Lutz Hendricks - UNC - Department of Economics

Finding a Topic: Examples

Immigrant wage gains

“Human Capital and Development Accounting: New Evidence From Immigrant Earnings”, with Todd Schoellman

Question: How important is human capital for cross-country income differences?


  1. Measure human capital using years of schooling.


    1. a year of schooling in Ghana is not the same as a year of schooling in the U.S.
    2. human capital is more than schooling
  2. Model how human capital is produced.


    1. inputs and outputs of human capital production not observed
    2. results differ widely across studies
  3. Immigrant earnings.

    Problems: immigrants are selected.


  1. Build on the immigrant earnings idea: observe workers from the same country at home and in the U.S.
  2. Address the selection problem by observing the same person in both countries (wage gains at migration).

Data: New Immigrant Survey

Returns to Experience

“Accounting for Changing Returns to Experience”

Question: Age-wage profiles have changed over time (changing returns to experience). Why?


  1. Large descriptive literature does not directly address causality.
  2. Various theoretical mechanisms:
    1. Changing occupational mobility
    2. Human capital accumulation on the job + rising college entry
    3. Changing return to skill versus raw labor


  1. Think of wage = efficiency * skill price
  2. The literature tries to construct models where age efficiency profiles change over time and skill prices are more or less constant over time.
  3. But we have reasons to believe that skill prices change substantially over time (separate literature).
  4. What if we try this the other way around: hold age efficiency profiles constant and let skill prices vary over time?


A very parsimonious model (that’s the whole point) where

  1. skill prices are a function of relative labor supplies (Katz & Murphy)
  2. age efficiency profiles are simply exogenous and constant over time
  3. cohort effects (intercepts of age profiles) depend on cohort schooling

Return to College

“The Return to College: Selection and Dropout Risk,” with Oksana Leukhina


Main challenge: selection

Literature: Too massive to summarize

  1. Mincer returns: regress log wages on schooling and controls Problems: selection confounds results.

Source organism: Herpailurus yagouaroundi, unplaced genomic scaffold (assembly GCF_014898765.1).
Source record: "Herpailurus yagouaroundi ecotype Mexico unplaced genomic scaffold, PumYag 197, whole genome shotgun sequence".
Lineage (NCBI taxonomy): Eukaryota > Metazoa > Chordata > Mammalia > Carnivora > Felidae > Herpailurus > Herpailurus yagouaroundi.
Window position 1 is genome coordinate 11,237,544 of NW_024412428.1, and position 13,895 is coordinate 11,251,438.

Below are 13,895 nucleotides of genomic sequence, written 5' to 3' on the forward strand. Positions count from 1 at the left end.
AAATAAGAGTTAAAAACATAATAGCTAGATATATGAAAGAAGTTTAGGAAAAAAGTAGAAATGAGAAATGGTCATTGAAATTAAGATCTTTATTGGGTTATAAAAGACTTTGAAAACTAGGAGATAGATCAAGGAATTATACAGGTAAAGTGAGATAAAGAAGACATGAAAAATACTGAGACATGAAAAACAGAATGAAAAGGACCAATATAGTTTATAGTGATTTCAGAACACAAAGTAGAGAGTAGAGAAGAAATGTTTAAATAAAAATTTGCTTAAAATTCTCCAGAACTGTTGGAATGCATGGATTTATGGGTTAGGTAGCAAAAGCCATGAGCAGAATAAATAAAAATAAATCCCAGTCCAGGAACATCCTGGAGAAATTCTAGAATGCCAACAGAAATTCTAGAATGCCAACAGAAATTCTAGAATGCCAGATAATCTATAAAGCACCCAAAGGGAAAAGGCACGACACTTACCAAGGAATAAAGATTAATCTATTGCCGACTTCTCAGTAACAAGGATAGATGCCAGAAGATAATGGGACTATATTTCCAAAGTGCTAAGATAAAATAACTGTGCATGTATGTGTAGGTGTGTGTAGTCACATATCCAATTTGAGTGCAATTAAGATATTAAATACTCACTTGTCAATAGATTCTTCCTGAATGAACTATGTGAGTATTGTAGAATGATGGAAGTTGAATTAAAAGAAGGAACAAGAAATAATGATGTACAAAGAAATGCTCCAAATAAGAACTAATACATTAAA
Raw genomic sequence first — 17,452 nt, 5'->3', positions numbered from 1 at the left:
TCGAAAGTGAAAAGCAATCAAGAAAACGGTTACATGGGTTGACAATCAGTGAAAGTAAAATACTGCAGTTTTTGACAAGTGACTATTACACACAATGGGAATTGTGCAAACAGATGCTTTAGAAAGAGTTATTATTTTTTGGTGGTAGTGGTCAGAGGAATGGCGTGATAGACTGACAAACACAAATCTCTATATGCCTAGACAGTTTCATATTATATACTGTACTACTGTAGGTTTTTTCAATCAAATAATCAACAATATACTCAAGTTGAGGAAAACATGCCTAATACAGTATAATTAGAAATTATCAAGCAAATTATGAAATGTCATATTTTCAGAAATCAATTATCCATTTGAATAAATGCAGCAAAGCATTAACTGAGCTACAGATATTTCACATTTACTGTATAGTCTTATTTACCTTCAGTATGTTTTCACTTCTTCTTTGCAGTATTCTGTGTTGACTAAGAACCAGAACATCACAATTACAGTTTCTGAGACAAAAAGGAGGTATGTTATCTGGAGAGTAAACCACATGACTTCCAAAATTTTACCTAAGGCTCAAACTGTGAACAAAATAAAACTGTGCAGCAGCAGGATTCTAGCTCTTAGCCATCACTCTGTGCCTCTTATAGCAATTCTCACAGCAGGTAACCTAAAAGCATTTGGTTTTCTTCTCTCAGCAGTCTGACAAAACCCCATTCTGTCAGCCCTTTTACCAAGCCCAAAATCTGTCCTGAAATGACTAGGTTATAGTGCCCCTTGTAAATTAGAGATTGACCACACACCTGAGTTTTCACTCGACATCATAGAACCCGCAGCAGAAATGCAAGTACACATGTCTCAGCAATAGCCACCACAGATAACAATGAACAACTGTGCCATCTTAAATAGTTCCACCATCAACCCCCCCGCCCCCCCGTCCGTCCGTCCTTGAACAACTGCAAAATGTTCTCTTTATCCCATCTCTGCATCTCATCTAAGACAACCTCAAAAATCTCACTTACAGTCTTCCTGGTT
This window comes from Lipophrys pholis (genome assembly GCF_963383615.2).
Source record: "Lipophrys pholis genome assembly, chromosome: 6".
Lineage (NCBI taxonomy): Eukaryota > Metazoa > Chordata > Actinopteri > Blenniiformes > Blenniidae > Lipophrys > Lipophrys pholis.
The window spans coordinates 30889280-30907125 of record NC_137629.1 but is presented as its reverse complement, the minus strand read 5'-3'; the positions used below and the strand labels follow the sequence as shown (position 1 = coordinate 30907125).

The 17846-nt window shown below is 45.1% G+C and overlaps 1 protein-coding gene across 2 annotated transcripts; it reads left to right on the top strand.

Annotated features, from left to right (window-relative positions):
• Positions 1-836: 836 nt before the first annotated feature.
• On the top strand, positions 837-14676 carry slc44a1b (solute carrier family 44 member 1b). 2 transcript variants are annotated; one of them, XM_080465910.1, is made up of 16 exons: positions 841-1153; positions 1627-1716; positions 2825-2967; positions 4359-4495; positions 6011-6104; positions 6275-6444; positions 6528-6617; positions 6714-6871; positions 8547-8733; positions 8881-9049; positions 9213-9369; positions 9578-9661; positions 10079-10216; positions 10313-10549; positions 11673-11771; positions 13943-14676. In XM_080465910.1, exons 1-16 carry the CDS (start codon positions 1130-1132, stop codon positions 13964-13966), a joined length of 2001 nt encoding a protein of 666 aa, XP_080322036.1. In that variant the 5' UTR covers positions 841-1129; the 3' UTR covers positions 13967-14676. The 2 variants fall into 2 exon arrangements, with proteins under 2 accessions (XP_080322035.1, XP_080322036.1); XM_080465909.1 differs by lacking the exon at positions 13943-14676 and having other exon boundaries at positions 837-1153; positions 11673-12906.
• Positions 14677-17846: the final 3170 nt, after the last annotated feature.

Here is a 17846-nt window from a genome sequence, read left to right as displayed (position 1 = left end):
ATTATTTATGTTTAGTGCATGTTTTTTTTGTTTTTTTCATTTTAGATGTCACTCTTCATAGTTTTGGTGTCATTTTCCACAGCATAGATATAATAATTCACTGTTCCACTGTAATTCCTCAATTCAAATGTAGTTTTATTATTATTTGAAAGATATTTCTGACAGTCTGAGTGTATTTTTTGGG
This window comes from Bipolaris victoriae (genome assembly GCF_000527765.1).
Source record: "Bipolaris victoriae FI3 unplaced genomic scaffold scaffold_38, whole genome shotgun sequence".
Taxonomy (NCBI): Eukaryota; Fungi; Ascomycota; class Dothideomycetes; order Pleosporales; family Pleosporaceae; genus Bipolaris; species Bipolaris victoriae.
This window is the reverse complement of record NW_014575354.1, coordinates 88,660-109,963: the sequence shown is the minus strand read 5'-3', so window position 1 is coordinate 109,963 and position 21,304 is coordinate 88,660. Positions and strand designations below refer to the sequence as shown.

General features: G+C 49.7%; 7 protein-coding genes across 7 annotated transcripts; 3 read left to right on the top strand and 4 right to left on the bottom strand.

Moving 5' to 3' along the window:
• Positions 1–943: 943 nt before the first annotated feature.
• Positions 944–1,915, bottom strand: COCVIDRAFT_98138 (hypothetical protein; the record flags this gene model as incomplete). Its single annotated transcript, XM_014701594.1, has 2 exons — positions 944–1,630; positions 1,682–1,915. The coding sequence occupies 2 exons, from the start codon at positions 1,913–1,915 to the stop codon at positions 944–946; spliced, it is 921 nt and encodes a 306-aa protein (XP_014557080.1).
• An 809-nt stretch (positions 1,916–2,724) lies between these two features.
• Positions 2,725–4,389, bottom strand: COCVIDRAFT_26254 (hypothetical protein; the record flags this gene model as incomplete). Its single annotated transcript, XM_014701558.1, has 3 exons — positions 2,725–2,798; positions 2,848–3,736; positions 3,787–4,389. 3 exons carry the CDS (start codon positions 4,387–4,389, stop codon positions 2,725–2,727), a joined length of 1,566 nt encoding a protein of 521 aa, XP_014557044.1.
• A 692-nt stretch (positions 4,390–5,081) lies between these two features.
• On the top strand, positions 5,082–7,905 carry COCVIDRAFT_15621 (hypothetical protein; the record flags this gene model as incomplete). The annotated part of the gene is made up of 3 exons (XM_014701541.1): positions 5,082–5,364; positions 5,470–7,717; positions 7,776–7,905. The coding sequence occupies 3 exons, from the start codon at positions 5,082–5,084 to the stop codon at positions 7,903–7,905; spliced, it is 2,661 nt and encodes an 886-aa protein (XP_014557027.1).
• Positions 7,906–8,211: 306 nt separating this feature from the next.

2. IV


    1. Hard to find instruments.
    2. Each instrument hits a different treatment group.
    3. IV returns to college are lower than OLS returns – hard to interpret.
  3. Structural models of school choice


    1. Identification is hard without a good measure of ability.
    2. What happens in college is typically a black box.

Idea: College transcripts

  1. Transcripts offer information about student abilities.
  2. Can observe how students progress through college. Can model incentives to persist or drop out.

Approach: Structural model that models in detail how students progress through college.

Past Theses

“Intergenerational Mobility and the Persistence of Shocks to Educational Attainment” by Jimmy Chin

“Is Geopolitical Risk Priced?” by Lucas McCallen

“The Impact of State-Level Abortion Restrictions on Female Labor Supply” by Ben Roberts

“Measuring Central Bank Transparency” by Katie Rha

Take-Away Messages

  1. Each project has a clearly defined, specific question.
  2. In most cases, the question is not new.
  3. The motivation for each project: a shortcoming in the existing literature. But you need to be constructive and have an idea how to do better.

Project Opportunities

  1. New data (New Immigrant Survey, college transcripts).
  2. New observations from known data
    1. Example: Returns to experience are higher in richer countries (Lagakos et al., 2017, JPE).
  3. Better identification (college transcripts help to measure student abilities).
  4. A new mechanism to explain a known observation
    1. But need supporting evidence for the mechanism.
    2. Example: Test scores of college students rise over time relative to high school graduates. Suggests that selection accounts for rising college premium (Hendricks & Schoellman, 2014 JME).
  5. A new question (rare)